Everyone these days has heard of AirBnB and many people have used their service to book accommodation when travelling. Some of the places you can stay are amazing! But did you know, if it wasn’t for a box of breakfast cereal AirBnB may never have happened?
The AirBnB story is more than just a couple of guys renting out an air mattress on their floor then having an idea, it’s a story of how luck and resilience work together to realise a dream. It’s a story of one of the most troublesome companies to come along in recent memory, as it has disrupted the entire accommodation industry.
Sure AirBnB got lucky along the way, but it’s a funny thing, when you get 100% committed to something, when you put every ounce of passion and energy into achieving your dream, you start to get luckier and luckier…
The AirBnB Story
Back in 2007, AirBnB founders Brian Chesky and Joe Gebbia had moved from New York to San Francisco without jobs. They were going to be ‘entrepreneurs’.
One day, when they received a letter from their landlord advising of a 24% rent increase, panic set in. With no income, they actually couldn’t afford to pay the rent the next month. Here’s where AirBnB got lucky. Chesky and Gebbia did some research, and noticed all the accommodation in town was booked out for an upcoming design conference that attracted attendees from across the globe.
So, they bought some air mattresses, created a quick website called ‘air bed and breakfast’ and sold space on their living room floor for $80 a night!
They now had a sales model they could follow, and implemented the same strategy for the Democratic National Convention in Denver in 2008. Hundreds of thousands of people were coming to Denver for the convention, and there was nowhere to put them. Local government even considered allowing people to camp in city parks!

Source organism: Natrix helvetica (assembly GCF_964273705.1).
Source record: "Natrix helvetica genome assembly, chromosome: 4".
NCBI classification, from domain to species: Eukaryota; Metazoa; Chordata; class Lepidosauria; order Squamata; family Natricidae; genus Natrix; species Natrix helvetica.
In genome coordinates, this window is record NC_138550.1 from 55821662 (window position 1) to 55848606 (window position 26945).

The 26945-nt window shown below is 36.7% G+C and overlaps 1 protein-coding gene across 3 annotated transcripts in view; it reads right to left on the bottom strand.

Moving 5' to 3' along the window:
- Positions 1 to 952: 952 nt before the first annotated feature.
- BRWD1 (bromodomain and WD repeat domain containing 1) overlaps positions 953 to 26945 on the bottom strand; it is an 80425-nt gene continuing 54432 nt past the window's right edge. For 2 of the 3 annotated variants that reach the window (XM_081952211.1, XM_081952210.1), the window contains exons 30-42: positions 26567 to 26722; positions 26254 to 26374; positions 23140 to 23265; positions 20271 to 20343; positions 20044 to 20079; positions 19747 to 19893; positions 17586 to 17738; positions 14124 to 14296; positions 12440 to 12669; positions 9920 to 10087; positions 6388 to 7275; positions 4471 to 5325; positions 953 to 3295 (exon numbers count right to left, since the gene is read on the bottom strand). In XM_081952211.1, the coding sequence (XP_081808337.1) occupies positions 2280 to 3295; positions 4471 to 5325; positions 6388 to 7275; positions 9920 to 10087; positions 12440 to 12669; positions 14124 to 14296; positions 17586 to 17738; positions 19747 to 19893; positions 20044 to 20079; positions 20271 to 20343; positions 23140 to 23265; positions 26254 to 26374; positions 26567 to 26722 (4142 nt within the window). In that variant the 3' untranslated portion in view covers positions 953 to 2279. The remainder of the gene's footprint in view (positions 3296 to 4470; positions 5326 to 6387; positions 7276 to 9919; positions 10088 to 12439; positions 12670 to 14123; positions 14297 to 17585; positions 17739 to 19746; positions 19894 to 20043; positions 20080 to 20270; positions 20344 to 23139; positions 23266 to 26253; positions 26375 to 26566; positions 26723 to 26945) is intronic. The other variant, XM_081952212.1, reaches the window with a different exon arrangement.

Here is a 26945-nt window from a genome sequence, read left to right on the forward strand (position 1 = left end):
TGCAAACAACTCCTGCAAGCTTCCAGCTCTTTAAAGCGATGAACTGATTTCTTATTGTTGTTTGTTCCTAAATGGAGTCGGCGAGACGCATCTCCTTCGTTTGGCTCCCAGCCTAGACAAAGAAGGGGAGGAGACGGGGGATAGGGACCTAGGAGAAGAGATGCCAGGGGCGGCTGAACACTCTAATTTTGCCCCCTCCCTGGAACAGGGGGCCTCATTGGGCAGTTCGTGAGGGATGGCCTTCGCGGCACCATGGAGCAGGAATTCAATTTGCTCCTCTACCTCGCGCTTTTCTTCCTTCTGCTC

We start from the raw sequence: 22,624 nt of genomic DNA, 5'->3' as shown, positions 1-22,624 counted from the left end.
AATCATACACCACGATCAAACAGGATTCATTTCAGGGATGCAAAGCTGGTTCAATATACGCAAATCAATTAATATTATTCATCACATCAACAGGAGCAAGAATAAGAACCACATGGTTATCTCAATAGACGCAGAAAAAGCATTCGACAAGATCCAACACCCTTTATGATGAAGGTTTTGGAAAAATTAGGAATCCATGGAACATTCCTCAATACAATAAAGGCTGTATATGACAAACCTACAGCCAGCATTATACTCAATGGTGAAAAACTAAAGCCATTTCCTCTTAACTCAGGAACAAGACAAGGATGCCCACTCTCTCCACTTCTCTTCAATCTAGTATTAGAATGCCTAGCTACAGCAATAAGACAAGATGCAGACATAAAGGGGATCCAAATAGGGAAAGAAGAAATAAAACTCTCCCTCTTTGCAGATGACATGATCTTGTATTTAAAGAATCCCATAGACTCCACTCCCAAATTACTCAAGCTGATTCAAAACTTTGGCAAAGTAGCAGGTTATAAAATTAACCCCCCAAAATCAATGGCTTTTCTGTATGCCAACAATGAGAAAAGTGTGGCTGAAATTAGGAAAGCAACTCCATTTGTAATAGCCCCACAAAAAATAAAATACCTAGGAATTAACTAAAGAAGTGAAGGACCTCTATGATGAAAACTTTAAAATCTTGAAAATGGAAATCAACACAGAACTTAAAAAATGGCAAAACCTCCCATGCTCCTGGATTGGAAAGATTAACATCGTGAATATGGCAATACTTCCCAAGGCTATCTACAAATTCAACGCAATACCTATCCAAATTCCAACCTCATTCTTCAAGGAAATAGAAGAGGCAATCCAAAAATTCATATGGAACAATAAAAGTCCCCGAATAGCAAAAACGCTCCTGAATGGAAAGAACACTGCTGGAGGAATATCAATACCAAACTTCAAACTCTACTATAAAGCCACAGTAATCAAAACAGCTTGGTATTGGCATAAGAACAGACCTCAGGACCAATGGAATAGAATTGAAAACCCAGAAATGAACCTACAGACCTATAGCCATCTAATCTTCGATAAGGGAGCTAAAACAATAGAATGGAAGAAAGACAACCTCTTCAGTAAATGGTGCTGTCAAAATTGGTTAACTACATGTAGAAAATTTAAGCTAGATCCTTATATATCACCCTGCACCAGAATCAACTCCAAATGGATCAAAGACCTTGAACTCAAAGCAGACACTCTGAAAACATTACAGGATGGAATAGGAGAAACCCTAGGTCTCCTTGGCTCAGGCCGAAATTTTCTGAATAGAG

Over 600 people stayed in AirBnB accommodation for the convention, but the success was short-lived, as there just weren’t enough conventions to keep the business sustainable.
The Box of Cereal
At this point, things were looking dire for AirBnB. They had no money coming in, and people still weren’t using their service. They had created something so powerful, so disruptive, but didn’t have a market!
They entered what they call ‘The Trough of Sorrow’, a time of zero growth. This is when people usually quit and go back to the 9-5 world.
Founder Joe Gebbia actually had a folder of Visa and MasterCard’s that they would use to live on, that were all maxed out, and there was no hope for paying them off.
Then, they had an idea…
They thought that if they could add more value to hosts, by providing them with breakfast that they could give to their guests, more people would use their service. This is where a lightbulb went off, and the AirBnB story may never have happened!
Jokingly, they came up with an idea for Obama O’s and Cap’n McCains, as they were both vying for the US presidency in 2008. They approached some cereal manufacturers who wouldn’t take their call.
Undeterred, they found a graphic designer who agreed to make 500 boxes for a share of the profit. This was so powerful! Why? Because it created scarcity! The cereal boxes were now a limited edition. They sold the cereal for $40 a box, raised $20k, and AirBnB was saved.
How AirBnB Got Lucky
Not only did Obama O’s and Cap’n McCains pay off credit cards and save AirBnB, they also opened doors.
After dining with their mentor, the AirBnB founders got the green light to apply to be a part of the Y Combinator programme, where they would receive funding and guidance.
They met with Paul Graham of Y Combinator who wasn’t sold on the idea of AirBnB. When they were leaving, Joe Gebbia gave Graham a box of Obama O’s. Curious, Graham asked how they got them, and Gebbia explained how they created them.
It was this lateral thinking, this creativity, that got AirBnB into the Y Combinator programme! Then you know the rest, AirBnB is now valued at over $20 billion dollars and has over 3,000,000 listings worldwide!
Was it all Luck?
Some may say that how AirBnB got started was all down to luck. The design conference in San Francisco, the presidential conference in Denver, getting into Y Combinator…
But was it?
In order to get this luck, the team had to go all-in on themselves and their idea. They had to be 100% committed to seeing their business explode no matter what. They literally had no exit strategies. This meant they had leverage on themselves to make calls, send emails, and jump on planes to speak with their customers when it would have been easier to watch TV.
When you get 100% committed to your outcome, you’ll be surprised by just how much ‘luck’ comes your way too.